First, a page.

As I forge onward in my Japanese studies and toy with the idea of dabbling in Italian again (I studied Italian for a couple months long before getting into Korean), unsurprisingly, I find myself faced with road blocks. It’s not an easy task self-studying one language and it seems counterproductive to study seven or eight at the same time, but I’m sure I’m not the only language learner out there to indulge in the occasional new-language sabbatical. I don’t know about you, but I really miss that “Everything is New and Shiny and Exciting!!!” phase of language learning.
That being said, these are a couple of things I’m trying to keep in mind as I start to study Japanese in earnest.
1) Kill two birds with one stone. If you’re comfortable enough in the first foreign language (FL1) you started out with, try to incorporate it into the new one you’ve decided to tackle. Again, be logical with this, because it’s probably not a great idea to learn Japanese through Spanish, if Spanish is your FL1. It might make more sense to study French in Spanish, and just stick with your native language to study Japanese. Use grammar books, dramas with subtitles (see my previous post) in your FL1 to learn your second foreign language (FL2) and you’ll be learning and reinforcing both at the same time. Take notes in your FL1. When I was taking Japanese in college, I went through my textbook and wrote most of my grammar and vocabulary notes in Korean. This way, you don’t even have to feel “guilty” about abandoning your FL1. The key is to get comfortable enough before taking on FL2.
2) Don’t feel guilty. Did you spend three months on your FL2 and completely ignore your FL1? Don’t feel bad. You may have forgotten a few things here and there, but that’s fine. I’m a big proponent of learning languages because you love them, not because you have some grand goal to achieve (though the latter is fine too). The difference is that one makes you purely happy and the other has a sense of obligation attached to it. If you’re like me and you’re learning languages because you just love language, then learn whichever one makes you happy at that moment. If Japanese (or whatever your FL2 is) captivates you for a certain period of time, go for it. Don’t feel like you “have” to go back to your FL1. Don’t feel like you’re wasting time on a new language when you could be progressing in another one. No one’s tying you down and forcing you (if you’re self-studying, that is). Go back when you’re ready. Chances are, if you’ve spent considerable time with your FL1, you will go back and you will still remember it. (Again, the key is to stagger your language learning so you have a solid basis in your FL1 to fall back on.) Enjoy learning FL2 as thoroughly as you can.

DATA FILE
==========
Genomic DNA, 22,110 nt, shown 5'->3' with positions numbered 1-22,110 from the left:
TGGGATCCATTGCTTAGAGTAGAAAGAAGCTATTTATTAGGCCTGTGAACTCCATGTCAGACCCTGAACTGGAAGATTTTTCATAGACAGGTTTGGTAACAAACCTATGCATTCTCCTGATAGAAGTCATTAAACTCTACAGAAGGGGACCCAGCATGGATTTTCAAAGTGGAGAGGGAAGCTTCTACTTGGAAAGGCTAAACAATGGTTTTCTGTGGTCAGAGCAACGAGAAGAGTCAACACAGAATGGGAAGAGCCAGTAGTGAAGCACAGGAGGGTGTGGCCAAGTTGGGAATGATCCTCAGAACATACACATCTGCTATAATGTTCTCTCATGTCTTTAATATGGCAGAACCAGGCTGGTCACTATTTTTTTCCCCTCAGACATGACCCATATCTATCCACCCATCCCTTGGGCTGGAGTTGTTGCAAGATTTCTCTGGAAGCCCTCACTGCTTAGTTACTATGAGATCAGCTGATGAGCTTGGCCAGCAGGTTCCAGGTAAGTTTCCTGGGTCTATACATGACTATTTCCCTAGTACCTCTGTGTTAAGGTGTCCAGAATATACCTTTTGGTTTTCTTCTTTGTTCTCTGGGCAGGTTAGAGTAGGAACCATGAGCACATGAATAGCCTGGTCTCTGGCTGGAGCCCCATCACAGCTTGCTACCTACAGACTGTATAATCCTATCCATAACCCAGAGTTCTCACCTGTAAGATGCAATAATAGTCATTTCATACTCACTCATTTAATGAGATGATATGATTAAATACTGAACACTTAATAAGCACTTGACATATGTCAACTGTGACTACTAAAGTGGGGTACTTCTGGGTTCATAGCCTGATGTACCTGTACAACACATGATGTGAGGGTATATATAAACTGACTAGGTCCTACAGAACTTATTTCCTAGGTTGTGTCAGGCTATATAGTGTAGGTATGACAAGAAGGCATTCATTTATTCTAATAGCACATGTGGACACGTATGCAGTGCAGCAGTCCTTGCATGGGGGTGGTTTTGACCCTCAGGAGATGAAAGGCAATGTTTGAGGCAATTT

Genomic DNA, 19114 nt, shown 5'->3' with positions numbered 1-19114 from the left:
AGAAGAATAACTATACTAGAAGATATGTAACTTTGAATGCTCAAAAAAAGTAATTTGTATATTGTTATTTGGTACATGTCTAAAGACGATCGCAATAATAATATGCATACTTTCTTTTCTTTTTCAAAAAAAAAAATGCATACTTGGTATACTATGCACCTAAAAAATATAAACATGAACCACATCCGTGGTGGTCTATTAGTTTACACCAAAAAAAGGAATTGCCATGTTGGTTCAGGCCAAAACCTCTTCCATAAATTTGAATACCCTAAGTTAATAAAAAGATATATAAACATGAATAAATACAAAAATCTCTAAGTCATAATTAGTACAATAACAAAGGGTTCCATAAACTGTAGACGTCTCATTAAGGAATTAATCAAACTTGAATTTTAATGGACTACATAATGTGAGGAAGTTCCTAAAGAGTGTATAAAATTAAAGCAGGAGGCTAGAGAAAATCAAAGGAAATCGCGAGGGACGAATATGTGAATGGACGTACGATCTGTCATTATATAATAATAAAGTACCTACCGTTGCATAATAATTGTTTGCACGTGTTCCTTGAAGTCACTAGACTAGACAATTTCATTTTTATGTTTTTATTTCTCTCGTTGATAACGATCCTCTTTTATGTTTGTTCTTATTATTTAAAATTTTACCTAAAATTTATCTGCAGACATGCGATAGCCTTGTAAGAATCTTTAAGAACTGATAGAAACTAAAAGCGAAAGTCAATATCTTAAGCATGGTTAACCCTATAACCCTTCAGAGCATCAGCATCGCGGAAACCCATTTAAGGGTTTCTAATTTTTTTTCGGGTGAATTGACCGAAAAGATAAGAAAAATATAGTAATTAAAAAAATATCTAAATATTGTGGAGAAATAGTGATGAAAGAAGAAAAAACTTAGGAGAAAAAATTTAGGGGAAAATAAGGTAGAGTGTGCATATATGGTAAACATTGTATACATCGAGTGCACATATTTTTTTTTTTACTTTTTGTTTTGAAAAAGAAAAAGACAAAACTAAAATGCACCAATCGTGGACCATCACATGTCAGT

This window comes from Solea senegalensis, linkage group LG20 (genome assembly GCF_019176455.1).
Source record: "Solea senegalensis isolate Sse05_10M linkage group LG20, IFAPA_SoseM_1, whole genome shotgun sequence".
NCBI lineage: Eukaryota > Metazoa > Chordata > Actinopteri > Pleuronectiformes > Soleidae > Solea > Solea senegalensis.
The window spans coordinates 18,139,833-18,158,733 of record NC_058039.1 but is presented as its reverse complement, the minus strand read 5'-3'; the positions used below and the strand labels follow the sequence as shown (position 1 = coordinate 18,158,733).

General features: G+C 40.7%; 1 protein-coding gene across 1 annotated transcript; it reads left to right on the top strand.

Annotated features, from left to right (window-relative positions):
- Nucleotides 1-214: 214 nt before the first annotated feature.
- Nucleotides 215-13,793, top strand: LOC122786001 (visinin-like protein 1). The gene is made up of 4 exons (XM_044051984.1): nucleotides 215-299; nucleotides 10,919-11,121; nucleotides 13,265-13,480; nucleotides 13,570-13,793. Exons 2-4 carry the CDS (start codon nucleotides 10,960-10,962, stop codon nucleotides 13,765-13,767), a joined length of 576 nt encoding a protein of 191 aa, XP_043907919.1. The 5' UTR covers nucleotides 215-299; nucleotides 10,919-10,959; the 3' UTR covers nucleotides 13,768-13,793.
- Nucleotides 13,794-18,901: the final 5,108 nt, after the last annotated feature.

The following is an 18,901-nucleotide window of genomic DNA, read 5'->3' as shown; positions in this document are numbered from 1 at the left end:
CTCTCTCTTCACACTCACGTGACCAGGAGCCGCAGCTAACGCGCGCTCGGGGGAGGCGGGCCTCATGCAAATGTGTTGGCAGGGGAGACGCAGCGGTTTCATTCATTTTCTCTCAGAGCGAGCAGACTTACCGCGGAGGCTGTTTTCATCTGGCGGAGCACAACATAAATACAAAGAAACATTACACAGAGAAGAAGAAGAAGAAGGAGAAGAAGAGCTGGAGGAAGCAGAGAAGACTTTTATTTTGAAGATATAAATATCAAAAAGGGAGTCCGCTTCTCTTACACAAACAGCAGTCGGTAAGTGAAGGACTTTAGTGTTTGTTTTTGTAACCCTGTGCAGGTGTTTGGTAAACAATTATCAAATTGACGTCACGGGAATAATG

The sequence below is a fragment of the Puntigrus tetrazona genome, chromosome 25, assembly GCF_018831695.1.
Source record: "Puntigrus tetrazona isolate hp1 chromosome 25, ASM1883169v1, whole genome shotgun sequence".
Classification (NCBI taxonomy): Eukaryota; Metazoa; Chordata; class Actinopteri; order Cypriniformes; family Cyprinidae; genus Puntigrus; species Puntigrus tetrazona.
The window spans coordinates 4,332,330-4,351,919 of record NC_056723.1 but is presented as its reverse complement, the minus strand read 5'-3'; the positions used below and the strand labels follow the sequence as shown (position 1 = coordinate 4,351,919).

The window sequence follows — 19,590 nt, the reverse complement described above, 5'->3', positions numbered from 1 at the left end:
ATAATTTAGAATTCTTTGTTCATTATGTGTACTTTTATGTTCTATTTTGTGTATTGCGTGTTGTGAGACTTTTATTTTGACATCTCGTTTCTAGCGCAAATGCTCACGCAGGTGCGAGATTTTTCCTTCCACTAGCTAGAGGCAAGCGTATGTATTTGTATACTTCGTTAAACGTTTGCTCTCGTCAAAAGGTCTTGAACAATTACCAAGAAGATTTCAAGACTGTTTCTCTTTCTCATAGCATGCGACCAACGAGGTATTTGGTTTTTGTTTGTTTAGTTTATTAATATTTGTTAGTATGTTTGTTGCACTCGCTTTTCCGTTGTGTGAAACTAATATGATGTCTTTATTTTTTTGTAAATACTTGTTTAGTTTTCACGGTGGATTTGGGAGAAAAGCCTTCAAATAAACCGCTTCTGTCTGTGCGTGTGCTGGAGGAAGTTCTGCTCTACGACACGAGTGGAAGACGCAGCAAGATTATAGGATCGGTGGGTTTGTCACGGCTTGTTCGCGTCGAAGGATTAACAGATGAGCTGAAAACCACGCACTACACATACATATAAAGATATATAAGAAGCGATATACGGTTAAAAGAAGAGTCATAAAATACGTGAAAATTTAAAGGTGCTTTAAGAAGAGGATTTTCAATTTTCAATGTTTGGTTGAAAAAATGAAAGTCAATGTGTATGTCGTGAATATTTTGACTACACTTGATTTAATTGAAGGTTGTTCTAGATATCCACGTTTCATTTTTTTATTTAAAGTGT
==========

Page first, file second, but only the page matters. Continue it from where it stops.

3) Don’t compare language learning experiences. Are you slower at learning Japanese than you were Korean or vice versa? Don’t let it discourage you. It took me a while to understand this myself but languages are obviously different. And it’s likely that what worked for you in FL1 isn’t going to work for you in FL2. It’s all about exploring your options and experimenting with different learning styles until you find what works for you in your language of interest. I learned most of my Korean by reading, but this doesn’t work for me at all in Japanese because Kanji is such a hindrance. I actually find that I’m learning more Japanese through listening, which, unlike my experience in Korean, is helping my vocabulary grow faster than my grammar.
4) Don’t overwhelm yourself. This applies to learning foreign languages in general, be it FL1, 2, 3, or onward. I’m sometimes guilty of reading or writing something in Korean and being proud of myself for having understood the nuances correctly and/or expressing myself well. Then I turn around and despair that I’ll never be that good in Japanese/Italian/French/Hindi/whatever else I want to learn. I’ll never learn to be eloquent, I’ll be stuck with my textbook understanding of the language forever. Granted, I’m not even that great in Korean, but it worries me that I won’t even reach this level in Japanese, etc. My advice if you think like this: STOP. Remember that you started out with a clean slate in your FL1. It took you time and effort to get to where you are now. You’ll need to put in time and effort to achieve the same level in FL2. Depending on the language (see #2), this might vary, but just because you’re somewhat comfortable with FL1 doesn’t mean FL2 will come easier. Remember to face that learning curve.
5) Communicate. This falls in somewhat with #1. Try to find native speakers of your FL1 who are learning FL2 and try and learn along with them. If you can meet up with them in real life, that’s even better, so you can practice your FL1 speaking. Online is great too. I don’t have any Korean friends learning Japanese at the moment, but it’s certainly nice to be able to communicate with people who started out learning Japanese first. I follow several people on Lang-8 who are Japanese learning Korean or vice versa and it’s nice (and interesting) to be able to use a mix of both languages to communicate with them.
I’m sure there are a billion other things I could add, but these are the main things I have to remind myself of daily as I study Japanese. Best of luck to all you would-be polyglots out there! :)